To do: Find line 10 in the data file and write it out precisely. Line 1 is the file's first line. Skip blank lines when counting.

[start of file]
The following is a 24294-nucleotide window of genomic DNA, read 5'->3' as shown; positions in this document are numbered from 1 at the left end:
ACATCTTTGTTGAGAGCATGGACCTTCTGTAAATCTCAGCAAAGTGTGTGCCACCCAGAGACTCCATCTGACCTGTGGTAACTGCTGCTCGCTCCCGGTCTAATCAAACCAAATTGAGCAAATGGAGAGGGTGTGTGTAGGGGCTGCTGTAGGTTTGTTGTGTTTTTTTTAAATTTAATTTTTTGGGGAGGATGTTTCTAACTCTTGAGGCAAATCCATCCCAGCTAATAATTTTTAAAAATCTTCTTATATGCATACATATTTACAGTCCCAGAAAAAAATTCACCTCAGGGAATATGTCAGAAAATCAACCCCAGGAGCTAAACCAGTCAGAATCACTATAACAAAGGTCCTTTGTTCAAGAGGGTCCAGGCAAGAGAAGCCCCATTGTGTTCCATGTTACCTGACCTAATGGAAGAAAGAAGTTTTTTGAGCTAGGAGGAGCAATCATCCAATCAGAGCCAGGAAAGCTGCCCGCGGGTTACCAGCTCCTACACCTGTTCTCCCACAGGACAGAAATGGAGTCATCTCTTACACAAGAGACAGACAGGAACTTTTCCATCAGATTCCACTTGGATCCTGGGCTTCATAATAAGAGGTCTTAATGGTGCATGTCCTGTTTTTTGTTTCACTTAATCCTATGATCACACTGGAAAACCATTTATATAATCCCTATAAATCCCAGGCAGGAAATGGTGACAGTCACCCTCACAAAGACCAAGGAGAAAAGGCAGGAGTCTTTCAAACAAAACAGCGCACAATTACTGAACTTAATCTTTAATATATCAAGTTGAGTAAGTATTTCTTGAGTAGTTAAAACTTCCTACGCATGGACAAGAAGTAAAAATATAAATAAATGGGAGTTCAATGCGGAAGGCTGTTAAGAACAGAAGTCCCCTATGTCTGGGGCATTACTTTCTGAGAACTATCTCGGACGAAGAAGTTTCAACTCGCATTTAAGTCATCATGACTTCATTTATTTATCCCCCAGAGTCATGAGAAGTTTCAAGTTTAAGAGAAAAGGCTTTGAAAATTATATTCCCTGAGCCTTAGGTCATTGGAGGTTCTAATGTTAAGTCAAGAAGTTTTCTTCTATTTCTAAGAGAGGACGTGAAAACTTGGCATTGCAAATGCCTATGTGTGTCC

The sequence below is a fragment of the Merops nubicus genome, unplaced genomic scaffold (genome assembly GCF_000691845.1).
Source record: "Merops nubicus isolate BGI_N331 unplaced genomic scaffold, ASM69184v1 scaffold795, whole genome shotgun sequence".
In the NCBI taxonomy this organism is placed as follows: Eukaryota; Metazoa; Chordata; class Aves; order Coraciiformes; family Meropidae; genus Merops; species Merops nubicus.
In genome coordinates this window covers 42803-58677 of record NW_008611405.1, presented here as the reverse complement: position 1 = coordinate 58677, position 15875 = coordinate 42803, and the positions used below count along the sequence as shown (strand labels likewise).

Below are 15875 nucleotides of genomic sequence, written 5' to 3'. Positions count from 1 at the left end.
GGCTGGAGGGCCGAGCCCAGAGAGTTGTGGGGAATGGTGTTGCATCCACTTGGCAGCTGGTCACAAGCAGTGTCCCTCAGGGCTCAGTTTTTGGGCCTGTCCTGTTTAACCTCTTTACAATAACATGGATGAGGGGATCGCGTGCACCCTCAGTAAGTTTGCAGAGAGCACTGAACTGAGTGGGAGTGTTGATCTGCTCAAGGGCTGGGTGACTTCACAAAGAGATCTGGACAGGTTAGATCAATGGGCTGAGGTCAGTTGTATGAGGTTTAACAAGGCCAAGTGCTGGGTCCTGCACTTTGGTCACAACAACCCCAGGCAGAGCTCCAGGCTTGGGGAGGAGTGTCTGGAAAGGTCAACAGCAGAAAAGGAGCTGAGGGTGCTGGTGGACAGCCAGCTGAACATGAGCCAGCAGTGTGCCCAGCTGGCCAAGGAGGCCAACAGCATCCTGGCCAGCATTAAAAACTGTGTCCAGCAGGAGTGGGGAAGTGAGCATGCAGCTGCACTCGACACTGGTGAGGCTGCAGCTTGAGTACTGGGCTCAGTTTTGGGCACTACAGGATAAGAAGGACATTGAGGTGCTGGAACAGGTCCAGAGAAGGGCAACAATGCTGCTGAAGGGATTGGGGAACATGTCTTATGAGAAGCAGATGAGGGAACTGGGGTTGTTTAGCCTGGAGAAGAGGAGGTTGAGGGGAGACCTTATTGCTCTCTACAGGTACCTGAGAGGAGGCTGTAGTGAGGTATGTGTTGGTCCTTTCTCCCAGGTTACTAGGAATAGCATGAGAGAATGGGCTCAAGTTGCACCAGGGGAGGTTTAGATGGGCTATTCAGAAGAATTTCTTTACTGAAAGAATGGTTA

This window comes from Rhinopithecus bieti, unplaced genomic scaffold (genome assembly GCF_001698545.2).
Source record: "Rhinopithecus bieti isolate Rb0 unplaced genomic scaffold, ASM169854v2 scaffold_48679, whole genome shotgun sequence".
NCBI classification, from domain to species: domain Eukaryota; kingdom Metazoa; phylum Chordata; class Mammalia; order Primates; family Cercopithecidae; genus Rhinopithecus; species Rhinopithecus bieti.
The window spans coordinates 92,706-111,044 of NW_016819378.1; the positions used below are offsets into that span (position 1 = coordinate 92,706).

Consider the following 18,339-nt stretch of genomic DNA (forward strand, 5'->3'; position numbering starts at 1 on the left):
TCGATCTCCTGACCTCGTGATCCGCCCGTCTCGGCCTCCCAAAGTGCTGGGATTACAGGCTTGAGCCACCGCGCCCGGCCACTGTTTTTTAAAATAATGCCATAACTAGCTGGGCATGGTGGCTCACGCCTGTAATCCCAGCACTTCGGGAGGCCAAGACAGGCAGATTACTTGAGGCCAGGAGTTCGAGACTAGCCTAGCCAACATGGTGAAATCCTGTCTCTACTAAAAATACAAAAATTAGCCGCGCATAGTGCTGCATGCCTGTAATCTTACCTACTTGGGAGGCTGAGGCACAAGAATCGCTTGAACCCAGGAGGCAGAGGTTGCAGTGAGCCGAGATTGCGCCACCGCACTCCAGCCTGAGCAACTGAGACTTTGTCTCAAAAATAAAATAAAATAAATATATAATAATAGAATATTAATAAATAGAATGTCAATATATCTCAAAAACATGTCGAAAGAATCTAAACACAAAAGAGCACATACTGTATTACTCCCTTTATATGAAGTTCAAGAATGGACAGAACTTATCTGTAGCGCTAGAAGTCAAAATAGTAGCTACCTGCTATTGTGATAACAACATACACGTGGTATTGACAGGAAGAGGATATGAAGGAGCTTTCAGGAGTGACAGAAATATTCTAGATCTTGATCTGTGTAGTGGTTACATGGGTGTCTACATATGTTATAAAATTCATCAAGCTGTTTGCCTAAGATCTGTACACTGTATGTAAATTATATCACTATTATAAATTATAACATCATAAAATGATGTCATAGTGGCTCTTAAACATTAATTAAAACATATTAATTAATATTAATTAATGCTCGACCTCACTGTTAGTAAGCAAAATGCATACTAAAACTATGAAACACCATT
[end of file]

Source record: "Rhinopithecus bieti isolate Rb0 unplaced genomic scaffold, ASM169854v2 scaffold_48679, whole genome shotgun sequence".